The constructor of the vector creates the underlying objects on the main stack with the passed in arguments and then copies these objects into its own memory on the heap.

Suboptimal approach for vector creation

class Cat {
    int x;
public:
    Cat(int x) : x(x) {
        std::cout << "Constructor called" << std::endl;
    };
    Cat(const Cat& otherCat) {
        std::cout << "Copy constructor called"  << std::endl;
    }
};

int main() {
    std::vector<Cat> cats({3,3,3}); // works only if constructor is not explicit
    std::vector<Cat> cats1 {Cat(3),Cat(4), Cat(3)};
    return 0;

Leads to many copies.

Constructor called
Constructor called
Constructor called
Copy constructor called
Copy constructor called
Copy constructor called
Constructor called
Constructor called
Constructor called
Copy constructor called
Copy constructor called
Copy constructor called

Performance issues due to resizing and copying

int main() {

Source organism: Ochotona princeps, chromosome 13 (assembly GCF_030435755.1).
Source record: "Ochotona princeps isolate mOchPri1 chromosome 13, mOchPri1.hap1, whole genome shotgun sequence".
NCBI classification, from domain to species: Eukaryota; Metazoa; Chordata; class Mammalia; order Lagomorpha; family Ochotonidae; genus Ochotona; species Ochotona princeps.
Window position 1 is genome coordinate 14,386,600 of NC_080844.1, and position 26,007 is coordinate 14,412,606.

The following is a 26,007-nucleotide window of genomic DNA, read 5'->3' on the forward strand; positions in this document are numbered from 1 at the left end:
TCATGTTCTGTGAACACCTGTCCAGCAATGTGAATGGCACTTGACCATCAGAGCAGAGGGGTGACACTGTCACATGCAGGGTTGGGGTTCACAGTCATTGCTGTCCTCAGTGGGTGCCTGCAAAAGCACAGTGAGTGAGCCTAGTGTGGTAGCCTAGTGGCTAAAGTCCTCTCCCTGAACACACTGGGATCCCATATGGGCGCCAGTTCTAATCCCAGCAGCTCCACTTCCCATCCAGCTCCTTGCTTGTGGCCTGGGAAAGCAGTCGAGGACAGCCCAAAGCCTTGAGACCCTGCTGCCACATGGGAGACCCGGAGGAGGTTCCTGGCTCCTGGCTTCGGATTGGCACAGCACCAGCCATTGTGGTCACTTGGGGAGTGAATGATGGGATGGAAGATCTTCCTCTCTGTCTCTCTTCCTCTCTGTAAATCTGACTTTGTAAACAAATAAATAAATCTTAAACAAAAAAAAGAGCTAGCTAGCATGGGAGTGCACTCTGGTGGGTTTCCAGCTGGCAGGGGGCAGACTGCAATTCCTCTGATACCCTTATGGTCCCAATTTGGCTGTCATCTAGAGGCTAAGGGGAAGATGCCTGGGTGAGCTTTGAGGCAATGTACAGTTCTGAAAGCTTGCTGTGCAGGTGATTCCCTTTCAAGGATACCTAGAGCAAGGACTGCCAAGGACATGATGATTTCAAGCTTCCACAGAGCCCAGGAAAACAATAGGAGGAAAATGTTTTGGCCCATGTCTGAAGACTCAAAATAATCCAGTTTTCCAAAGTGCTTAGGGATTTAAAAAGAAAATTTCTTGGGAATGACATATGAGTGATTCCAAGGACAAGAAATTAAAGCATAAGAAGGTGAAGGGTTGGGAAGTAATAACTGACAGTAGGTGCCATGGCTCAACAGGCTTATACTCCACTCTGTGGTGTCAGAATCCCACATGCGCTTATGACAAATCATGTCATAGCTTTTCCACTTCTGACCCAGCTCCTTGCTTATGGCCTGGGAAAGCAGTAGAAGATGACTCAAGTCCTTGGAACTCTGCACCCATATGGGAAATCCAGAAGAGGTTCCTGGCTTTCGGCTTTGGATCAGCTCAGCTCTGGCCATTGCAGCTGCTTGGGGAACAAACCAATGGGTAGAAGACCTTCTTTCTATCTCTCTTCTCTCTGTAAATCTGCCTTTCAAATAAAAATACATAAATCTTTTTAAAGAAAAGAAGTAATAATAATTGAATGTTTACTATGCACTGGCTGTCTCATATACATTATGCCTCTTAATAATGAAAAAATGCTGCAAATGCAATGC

std::vector<Cat> cats;
    cats.push_back(3);
    cats.push_back(3);
    cats.push_back(3);
    return 0;
}

First object gets created and then copied to the vector’s memory. The second time the vector needs to be resized and the existing and new Cat need to copied over.

The STL vector stores its elements as a continous memory block on the heap. If an element gets added and the vector needs to allocate more memory for that, all elements get moved to that new and bigger memory location.

Constructor called
Copy constructor called
Constructor called
Copy constructor called
Copy constructor called
Constructor called
Copy constructor called
Copy constructor called
Copy constructor called

To fix this resizing, the memory should be allocated in advance. Now only the newly instantiated objects get copied once:

int main() {
    std::vector<Cat> cats;
    cats.reserve(3);
    cats.push_back(3);
    cats.push_back(3);
    cats.push_back(3);
    return 0;
}
Constructor called
Copy constructor called
Constructor called
Copy constructor called
Constructor called
Copy constructor called

To get rid of the unnecessary calls to the copy constructor one can use emplace_back instead of push_back. This instantiates the objects directly in the vector’s memory and thus avoids the copy process.

int main() {
    std::vector<Cat> cats;
    cats.reserve(3);
    cats.emplace_back(3);
    cats.emplace_back(3);
    cats.emplace_back(3);
    return 0;
}
Constructor called
Constructor called
Constructor called